In case you missed it, yesterday's post was all about making time to be healthy. How do you make the time for your health?
Last night, Terry and I headed over to a fellow Bruin alumna's house for a fun potluck. The group we volunteer for at UCLA has subcommittees, so our little group got together to better acquaint ourselves. I absolutely love potlucks. Sometimes I stress myself out deciding what to bring, but Pros andI get so excited to taste everyone else's treats.
|Gourmet pizza courtesy of our committee leaders|
|Clockwise from bottom: roasted asparagus, my pear and walnut squash, pork with peanut sauce (the star of the show!), and pizza.|
|S'mores bars - as one of the guys said, "The goodness of s'mores without the hassle of a fire!"|
I brought my pear and walnut squash (with yellow squash instead of delicata), triple chocolate cookies, and my seriously delicious peanut butter and jelly squares. They taste exactly like a PB & J sandwich, but they pack a ton of delicious nutrients. These are particularly great for a pre-workout snack or for a healthy dessert.
Peanut Butter and Jelly Squares
Makes 25 squares
- 1 cup crunchy peanut butter
- 1/2 cup honey
- 1 cup chopped nuts (I've used a combination of pecans, walnuts, and cashews)
- 1 cup oats
- 3 tablespoons raspberry jelly
Mix the first three ingredients; then stir in the oats. It'll be sticky, but as long as the oats are all evenly moistened, you're good. Line an 8x8 baking dish with foil and spray with cooking spray. Using a firm spatula, spread half the oats mixture on the bottom, ensuring that it spreads to the corners. Then spread a thin layer of jelly (you may find you use a little less or more than 3 T). Then top the jelly with the other half of the oats, again spreading to the edges. Chill for about 30 minutes (not necessary, but makes cutting easier), then cut into squares. To transport, put wax paper between the layers.
|A delicious, healthy addition to any potluck|
|Also great for breakfast, snacks, and post-workout protein|
While enjoying dinner last night, the topic of technology came up and stuck with us for awhile. All of us are generally the same age, so we grew up with dial up Internet, no text messaging, and no Facebook. We laughed about how kids today (do I sound like a typical adult or what?) have very little awareness of what is and isn't appropriate to put up online or when you should and shouldn't be texting. But technology has made aspects of life incredibly awesome, too. So I created a little list.
Pros and Cons of Technology
- Communication. Whether you love Facebook or hate it, you get connected and stay connected to folks you wouldn't otherwise. But oftentimes you think you're in touch with people when really you haven't actually spoken to them in years.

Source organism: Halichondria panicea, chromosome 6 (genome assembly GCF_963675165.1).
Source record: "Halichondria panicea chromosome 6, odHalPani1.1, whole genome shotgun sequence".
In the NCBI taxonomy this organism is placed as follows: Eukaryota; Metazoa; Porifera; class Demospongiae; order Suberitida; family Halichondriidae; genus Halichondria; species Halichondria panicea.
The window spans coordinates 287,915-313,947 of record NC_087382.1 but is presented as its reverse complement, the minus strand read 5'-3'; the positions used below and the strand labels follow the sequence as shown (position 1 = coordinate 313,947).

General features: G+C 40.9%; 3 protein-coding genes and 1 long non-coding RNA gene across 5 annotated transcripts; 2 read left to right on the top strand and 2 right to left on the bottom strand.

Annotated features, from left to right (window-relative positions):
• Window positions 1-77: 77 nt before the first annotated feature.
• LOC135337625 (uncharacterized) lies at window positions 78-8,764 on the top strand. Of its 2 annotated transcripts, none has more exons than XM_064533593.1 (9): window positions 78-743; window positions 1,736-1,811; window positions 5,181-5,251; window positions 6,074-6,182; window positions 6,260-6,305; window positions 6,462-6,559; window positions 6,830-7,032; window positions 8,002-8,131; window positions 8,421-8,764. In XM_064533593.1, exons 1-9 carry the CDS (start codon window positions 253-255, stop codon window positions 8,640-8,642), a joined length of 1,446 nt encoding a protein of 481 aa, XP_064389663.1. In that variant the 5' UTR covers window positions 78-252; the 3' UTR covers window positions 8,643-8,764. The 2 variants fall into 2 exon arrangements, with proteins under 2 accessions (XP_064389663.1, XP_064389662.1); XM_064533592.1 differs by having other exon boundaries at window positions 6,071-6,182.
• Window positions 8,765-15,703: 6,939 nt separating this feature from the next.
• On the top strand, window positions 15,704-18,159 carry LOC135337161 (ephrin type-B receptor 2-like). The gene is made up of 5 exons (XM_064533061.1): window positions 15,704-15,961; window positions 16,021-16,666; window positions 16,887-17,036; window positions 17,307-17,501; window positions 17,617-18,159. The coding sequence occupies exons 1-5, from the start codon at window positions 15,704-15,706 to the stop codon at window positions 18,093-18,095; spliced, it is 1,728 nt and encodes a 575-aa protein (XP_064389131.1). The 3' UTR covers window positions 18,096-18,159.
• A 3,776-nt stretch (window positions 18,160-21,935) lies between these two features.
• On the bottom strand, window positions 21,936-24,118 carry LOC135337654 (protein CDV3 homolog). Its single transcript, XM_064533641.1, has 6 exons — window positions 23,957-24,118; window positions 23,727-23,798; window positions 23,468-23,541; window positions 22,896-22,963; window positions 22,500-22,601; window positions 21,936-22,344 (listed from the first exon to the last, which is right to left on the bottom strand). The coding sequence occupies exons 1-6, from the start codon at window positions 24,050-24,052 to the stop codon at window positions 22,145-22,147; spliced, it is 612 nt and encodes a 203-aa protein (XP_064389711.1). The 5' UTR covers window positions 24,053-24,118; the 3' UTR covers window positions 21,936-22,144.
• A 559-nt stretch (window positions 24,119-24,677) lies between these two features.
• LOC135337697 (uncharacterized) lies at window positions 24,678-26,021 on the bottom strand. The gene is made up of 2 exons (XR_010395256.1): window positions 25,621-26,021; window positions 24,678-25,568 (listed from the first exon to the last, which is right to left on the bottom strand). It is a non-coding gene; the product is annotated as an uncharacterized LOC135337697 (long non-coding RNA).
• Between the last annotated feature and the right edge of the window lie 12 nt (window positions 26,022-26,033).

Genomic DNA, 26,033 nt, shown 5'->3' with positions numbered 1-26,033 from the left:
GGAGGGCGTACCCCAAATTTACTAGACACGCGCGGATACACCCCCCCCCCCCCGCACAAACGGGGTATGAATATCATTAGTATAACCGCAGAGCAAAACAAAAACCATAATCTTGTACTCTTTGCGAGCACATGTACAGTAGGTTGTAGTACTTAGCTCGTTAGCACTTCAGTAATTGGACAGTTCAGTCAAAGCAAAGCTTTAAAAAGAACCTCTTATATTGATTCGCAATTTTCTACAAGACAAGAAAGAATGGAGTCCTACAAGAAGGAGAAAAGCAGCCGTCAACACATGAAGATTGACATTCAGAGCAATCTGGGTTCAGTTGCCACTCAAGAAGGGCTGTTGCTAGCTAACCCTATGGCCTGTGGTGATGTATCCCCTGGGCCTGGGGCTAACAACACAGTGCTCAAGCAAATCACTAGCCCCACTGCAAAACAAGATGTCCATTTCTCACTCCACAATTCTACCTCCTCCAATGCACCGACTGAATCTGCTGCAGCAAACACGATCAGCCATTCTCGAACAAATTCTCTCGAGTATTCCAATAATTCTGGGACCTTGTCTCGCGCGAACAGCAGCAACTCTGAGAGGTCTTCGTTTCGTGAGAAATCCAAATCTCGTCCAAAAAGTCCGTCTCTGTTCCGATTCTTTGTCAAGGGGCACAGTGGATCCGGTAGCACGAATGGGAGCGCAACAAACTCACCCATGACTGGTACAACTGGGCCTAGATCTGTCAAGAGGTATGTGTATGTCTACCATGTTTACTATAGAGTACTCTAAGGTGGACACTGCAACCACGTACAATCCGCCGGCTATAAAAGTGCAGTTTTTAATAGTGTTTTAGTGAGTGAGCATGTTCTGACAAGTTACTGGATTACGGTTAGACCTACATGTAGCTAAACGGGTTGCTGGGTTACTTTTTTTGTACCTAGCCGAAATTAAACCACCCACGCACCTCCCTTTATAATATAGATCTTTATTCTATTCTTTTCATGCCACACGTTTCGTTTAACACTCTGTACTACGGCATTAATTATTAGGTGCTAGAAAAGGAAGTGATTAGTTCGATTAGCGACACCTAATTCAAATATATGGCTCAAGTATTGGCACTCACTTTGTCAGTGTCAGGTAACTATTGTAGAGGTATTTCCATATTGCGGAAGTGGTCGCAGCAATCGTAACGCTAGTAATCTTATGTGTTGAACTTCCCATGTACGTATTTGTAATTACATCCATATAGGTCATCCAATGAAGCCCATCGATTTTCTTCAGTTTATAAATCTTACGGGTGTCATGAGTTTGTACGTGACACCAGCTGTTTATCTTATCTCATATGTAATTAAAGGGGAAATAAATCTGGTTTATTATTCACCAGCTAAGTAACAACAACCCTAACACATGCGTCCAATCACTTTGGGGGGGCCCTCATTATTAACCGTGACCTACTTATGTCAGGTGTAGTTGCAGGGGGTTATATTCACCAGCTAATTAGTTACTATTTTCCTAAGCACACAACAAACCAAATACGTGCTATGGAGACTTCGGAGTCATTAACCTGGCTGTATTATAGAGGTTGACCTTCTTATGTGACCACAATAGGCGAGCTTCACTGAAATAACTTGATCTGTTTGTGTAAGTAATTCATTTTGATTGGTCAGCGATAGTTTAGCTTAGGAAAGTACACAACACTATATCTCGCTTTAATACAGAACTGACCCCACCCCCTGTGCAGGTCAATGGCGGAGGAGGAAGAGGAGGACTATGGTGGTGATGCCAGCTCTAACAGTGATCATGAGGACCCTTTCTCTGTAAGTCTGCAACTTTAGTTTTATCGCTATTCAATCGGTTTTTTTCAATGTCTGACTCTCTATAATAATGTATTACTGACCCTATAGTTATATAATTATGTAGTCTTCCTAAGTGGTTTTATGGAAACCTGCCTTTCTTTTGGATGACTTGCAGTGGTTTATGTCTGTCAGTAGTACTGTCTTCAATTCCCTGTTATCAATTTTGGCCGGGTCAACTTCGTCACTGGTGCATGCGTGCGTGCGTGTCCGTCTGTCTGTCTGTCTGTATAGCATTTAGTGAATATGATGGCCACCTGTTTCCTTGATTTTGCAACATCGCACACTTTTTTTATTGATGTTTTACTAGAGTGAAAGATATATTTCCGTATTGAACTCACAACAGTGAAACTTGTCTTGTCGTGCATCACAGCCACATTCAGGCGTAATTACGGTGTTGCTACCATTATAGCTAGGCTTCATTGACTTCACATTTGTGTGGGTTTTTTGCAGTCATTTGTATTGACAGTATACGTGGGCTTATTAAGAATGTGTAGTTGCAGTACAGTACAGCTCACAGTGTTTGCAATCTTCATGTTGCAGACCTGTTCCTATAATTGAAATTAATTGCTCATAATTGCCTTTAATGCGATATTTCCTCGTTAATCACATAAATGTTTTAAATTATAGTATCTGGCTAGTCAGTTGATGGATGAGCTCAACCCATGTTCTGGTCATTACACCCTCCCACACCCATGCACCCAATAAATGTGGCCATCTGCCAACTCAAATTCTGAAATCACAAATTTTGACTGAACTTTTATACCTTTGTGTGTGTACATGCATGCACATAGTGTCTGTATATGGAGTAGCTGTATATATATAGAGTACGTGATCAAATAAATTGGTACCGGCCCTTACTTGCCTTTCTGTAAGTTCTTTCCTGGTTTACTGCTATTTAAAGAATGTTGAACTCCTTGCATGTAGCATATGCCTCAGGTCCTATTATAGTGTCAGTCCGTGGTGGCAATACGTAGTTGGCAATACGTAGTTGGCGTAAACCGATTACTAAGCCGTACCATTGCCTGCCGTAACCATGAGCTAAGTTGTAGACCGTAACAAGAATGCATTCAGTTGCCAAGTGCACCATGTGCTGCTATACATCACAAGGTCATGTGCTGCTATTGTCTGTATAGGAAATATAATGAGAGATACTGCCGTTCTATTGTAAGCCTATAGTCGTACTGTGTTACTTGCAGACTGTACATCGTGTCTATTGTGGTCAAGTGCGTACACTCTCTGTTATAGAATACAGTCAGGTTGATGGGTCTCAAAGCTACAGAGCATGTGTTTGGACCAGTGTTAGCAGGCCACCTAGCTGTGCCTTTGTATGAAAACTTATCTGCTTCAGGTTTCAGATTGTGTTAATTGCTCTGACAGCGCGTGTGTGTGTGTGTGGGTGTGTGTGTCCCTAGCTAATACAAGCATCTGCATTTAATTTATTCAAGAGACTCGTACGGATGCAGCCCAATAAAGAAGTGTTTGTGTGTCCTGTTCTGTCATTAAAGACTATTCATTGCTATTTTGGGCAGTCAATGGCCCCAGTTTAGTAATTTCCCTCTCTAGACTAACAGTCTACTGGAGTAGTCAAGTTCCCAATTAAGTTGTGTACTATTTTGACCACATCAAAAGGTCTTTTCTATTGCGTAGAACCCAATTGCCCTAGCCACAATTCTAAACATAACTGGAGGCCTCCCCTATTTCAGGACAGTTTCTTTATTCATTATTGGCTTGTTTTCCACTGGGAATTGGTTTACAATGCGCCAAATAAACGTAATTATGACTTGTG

- Multi-tasking. We have programmed our brains to handle tons of information at once. But a lot of people have trouble sitting still and not looking at our phones for even short spans of time.
- Time. Technology makes a lot of tasks much faster, but we also waste loads of time online (Pinterest, anyone?). We also lose patience because most things we want are instantly available; anything that takes longer becomes an annoyance.
- Health. Technology has opened up a wealth of opportunities for tracking and improving health (heart monitors, GPS watches, crazy stair climber machines), but computers and big screen TVs encourage a sedentary lifestyle.
As a Millennial, I have grown up in an increasingly tech-centered world. Obviously, parts of me love all that we can do now (blogging!), but I also see where I spend way too much time mindlessly browsing through my phone when I could be enjoying what's around me.
What have you noticed about our technology-driven world? What parts do you love or hate?
To observe Lent (Terry grew up Catholic and we both love the idea behind Lent), Terry and I are giving up television during the week. We notice that when we have the TV on "in the background," we're distracted, disconnected from each other, and late going to sleep. I'll ask Terry to set the table, and a few minutes later I notice he's standing in the living room, mesmerized, holding utensils and napkins and staring at the TV. I am just as guilty: Writing my blog posts with the TV on takes about three times longer than a focused post in a quiet room. (Duh.) So wish us luck as we enter into Lent!
Do you observe Lent or place yourself on restriction at times? What have you given up? What's something you could never give up?
I'm pretty sure I couldn't go without my cell phone. My commute home without calling my parents would be even more brutal!